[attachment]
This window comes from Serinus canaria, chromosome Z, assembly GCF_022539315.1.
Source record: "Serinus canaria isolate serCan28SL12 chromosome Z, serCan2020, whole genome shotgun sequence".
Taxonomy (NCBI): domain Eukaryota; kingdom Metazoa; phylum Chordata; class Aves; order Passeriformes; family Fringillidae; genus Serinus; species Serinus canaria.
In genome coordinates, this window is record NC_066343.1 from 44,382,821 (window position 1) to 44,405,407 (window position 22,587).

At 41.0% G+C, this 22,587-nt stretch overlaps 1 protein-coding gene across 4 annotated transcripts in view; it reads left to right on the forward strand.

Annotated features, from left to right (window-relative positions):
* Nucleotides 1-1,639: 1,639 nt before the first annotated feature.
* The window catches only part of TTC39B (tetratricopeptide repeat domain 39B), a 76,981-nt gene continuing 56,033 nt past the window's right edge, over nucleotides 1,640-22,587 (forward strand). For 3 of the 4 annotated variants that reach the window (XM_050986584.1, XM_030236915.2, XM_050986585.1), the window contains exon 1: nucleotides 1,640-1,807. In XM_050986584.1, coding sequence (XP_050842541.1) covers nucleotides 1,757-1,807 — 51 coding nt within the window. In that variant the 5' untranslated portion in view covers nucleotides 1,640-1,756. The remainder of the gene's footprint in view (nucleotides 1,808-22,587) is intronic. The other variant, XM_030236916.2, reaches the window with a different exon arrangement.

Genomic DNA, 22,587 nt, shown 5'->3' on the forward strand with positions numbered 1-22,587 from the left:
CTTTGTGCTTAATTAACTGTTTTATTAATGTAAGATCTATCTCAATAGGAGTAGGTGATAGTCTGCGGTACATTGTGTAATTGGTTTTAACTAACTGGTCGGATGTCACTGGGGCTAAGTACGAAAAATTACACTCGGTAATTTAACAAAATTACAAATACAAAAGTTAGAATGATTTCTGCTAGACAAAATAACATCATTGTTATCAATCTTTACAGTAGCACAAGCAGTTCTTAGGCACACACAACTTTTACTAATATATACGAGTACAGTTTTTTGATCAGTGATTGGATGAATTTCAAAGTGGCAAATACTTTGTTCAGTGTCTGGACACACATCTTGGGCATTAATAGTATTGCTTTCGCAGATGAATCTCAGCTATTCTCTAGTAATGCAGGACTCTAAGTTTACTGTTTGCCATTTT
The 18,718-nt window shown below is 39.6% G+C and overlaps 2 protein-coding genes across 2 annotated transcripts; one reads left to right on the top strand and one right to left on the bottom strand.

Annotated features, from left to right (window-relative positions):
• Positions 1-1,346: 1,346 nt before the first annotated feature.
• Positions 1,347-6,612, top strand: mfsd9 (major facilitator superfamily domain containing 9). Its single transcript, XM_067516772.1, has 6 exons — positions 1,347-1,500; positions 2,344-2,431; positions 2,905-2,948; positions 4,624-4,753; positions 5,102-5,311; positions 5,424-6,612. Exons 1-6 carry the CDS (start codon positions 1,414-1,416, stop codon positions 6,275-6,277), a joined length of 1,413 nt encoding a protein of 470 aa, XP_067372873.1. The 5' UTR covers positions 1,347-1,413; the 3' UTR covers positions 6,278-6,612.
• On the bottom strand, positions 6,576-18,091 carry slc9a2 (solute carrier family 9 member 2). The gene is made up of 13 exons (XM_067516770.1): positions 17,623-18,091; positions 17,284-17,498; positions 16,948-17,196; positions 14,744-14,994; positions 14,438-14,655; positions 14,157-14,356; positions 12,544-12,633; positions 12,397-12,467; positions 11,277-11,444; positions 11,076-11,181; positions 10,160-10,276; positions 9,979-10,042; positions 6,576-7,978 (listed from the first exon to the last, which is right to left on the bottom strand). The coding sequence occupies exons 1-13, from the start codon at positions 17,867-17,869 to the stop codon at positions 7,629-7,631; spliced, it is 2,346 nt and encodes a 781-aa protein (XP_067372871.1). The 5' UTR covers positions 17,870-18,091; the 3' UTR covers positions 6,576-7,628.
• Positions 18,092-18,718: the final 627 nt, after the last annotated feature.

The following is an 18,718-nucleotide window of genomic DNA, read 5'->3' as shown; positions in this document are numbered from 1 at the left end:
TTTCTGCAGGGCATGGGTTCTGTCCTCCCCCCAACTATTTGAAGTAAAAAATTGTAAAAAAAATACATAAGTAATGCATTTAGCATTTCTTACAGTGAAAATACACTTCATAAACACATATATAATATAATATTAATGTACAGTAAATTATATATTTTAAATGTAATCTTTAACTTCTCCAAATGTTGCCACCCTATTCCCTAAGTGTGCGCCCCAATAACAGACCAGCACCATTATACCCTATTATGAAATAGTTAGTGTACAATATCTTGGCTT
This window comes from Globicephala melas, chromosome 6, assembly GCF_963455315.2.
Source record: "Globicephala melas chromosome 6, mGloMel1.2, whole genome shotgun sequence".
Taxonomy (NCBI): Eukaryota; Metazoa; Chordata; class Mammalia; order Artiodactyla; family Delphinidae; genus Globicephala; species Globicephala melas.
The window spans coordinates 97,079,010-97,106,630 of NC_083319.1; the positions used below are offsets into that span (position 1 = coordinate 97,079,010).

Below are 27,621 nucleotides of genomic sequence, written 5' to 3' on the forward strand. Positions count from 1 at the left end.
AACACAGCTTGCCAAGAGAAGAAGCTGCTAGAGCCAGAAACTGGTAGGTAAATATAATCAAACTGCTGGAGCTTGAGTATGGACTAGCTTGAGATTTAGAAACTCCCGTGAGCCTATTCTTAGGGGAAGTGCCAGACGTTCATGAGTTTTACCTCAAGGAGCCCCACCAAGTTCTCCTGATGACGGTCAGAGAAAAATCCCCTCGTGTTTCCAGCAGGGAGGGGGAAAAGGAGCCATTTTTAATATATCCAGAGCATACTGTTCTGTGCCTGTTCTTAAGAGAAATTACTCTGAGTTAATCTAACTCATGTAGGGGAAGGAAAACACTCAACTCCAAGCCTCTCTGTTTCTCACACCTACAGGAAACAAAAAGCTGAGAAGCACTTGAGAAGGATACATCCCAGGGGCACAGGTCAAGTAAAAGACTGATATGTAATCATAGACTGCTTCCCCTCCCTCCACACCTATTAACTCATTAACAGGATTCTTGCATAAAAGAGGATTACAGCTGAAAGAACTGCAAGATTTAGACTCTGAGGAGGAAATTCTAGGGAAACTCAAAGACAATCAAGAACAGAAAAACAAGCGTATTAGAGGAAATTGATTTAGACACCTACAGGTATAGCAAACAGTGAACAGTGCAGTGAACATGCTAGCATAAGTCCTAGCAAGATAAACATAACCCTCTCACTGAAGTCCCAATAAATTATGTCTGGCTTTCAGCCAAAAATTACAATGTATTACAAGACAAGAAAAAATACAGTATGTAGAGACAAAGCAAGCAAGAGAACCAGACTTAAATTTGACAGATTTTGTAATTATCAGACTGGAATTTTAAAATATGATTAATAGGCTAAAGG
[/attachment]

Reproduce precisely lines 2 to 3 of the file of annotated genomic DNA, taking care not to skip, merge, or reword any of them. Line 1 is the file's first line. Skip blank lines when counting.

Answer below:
Source record: "Serinus canaria isolate serCan28SL12 chromosome Z, serCan2020, whole genome shotgun sequence".
Taxonomy (NCBI): domain Eukaryota; kingdom Metazoa; phylum Chordata; class Aves; order Passeriformes; family Fringillidae; genus Serinus; species Serinus canaria.